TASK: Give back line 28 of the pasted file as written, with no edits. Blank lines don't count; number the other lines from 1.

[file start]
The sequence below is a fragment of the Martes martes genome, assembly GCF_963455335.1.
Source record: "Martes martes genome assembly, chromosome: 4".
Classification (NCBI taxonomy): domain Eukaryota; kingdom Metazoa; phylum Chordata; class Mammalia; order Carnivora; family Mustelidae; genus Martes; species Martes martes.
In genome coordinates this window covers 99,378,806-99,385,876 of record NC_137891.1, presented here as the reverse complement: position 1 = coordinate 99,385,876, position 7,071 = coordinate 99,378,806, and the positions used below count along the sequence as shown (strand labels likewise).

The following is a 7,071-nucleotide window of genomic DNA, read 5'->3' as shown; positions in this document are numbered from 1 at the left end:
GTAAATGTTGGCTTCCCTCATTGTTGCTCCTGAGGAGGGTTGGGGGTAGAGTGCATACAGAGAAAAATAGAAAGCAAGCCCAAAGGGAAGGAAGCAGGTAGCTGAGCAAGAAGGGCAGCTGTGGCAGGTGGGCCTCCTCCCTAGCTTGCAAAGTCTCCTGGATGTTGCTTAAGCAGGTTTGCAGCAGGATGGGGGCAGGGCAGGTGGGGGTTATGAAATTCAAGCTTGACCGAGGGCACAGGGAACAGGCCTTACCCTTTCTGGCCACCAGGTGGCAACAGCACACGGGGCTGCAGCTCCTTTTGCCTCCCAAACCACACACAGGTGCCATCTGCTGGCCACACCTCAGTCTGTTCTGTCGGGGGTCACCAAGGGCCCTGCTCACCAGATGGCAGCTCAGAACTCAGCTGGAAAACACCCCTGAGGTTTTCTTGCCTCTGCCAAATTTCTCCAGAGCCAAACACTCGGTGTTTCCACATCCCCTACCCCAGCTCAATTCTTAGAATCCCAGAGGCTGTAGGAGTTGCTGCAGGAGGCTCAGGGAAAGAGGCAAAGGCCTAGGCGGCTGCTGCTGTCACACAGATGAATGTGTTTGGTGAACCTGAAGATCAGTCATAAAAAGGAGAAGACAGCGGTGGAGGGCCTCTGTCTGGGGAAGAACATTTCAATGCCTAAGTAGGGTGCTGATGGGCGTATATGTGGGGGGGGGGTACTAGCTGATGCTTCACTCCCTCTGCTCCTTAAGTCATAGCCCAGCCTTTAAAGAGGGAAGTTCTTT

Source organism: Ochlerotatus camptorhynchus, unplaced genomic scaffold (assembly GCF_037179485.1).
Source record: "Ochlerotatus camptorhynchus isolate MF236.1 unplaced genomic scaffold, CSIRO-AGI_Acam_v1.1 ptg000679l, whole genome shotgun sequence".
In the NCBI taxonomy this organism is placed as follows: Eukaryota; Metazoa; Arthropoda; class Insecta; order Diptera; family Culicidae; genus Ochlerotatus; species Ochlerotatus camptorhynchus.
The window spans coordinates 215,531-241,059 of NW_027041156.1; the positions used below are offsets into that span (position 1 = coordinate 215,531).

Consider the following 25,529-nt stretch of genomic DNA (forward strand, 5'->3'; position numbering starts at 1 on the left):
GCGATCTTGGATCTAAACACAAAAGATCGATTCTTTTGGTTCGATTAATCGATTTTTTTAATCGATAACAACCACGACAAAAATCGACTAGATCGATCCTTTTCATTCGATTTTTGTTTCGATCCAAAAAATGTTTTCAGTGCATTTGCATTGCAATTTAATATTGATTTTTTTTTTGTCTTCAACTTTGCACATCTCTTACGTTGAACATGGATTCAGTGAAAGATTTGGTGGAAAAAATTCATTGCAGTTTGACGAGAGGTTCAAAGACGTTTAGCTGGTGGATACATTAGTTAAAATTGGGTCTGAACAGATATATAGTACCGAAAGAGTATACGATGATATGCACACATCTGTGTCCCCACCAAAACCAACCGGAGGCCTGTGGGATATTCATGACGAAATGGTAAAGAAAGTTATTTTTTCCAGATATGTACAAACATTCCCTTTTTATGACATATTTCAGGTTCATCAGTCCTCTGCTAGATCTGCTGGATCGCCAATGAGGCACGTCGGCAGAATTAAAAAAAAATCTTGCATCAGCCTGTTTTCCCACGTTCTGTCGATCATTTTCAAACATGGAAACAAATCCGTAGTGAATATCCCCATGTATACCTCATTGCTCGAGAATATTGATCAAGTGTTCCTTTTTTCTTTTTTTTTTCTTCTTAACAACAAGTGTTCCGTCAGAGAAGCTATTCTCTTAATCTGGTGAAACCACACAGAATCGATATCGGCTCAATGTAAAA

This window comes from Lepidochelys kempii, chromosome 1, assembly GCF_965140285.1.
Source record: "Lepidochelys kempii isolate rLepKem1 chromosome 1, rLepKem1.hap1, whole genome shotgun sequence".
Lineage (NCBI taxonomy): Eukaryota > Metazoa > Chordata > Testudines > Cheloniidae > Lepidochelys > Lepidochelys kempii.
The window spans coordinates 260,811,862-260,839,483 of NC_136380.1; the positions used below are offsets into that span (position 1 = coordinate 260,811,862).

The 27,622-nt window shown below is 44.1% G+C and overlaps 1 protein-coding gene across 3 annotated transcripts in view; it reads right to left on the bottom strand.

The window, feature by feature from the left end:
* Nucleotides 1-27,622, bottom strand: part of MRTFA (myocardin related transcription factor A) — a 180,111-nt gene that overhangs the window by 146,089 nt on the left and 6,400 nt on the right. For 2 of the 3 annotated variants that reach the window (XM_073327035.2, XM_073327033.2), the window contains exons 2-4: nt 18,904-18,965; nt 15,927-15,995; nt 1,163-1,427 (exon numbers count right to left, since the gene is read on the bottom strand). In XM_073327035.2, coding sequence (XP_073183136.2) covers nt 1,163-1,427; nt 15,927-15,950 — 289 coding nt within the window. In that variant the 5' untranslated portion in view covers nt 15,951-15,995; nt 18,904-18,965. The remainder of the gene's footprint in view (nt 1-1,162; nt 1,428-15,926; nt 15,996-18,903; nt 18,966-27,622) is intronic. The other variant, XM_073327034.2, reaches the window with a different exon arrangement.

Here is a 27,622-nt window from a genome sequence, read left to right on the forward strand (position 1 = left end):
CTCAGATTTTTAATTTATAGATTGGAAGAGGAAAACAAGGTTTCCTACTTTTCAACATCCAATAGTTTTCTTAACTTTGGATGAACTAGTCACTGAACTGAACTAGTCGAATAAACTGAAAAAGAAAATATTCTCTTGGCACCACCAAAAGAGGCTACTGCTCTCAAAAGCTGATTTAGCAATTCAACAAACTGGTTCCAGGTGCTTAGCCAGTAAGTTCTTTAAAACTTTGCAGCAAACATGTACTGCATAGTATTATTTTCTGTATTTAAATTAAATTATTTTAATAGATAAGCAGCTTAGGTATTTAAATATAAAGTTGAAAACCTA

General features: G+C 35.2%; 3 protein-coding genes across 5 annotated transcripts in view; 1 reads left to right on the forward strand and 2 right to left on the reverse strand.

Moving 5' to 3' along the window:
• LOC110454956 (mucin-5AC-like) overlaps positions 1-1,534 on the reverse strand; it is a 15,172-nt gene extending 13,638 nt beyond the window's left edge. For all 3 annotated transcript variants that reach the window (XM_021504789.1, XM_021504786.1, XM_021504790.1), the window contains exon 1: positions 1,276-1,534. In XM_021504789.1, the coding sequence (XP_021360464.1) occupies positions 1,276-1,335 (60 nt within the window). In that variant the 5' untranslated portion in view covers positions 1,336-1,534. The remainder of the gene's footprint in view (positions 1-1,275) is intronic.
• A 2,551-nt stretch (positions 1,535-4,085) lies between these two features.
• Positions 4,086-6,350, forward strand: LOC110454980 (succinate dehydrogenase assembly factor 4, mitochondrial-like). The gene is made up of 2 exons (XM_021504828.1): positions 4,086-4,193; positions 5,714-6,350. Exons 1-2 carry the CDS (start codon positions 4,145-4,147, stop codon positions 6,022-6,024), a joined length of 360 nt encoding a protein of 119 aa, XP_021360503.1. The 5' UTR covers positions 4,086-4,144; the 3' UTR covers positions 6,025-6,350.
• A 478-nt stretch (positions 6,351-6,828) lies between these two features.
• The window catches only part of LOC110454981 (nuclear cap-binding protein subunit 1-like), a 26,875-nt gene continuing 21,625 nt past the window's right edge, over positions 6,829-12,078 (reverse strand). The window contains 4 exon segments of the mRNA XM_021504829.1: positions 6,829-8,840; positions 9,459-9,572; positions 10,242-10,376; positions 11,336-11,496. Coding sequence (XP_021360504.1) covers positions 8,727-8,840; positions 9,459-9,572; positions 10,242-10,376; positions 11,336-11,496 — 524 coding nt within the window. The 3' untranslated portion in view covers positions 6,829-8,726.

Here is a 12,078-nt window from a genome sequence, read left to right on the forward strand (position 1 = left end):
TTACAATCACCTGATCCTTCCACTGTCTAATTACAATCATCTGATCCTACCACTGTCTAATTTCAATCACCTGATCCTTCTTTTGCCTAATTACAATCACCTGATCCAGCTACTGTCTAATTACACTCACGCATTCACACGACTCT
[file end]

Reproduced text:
• The window catches only part of LOC110454981 (nuclear cap-binding protein subunit 1-like), a 26,875-nt gene continuing 21,625 nt past the window's right edge, over positions 6,829-12,078 (reverse strand). The window contains 4 exon segments of the mRNA XM_021504829.1: positions 6,829-8,840; positions 9,459-9,572; positions 10,242-10,376; positions 11,336-11,496. Coding sequence (XP_021360504.1) covers positions 8,727-8,840; positions 9,459-9,572; positions 10,242-10,376; positions 11,336-11,496 — 524 coding nt within the window. The 3' untranslated portion in view covers positions 6,829-8,726.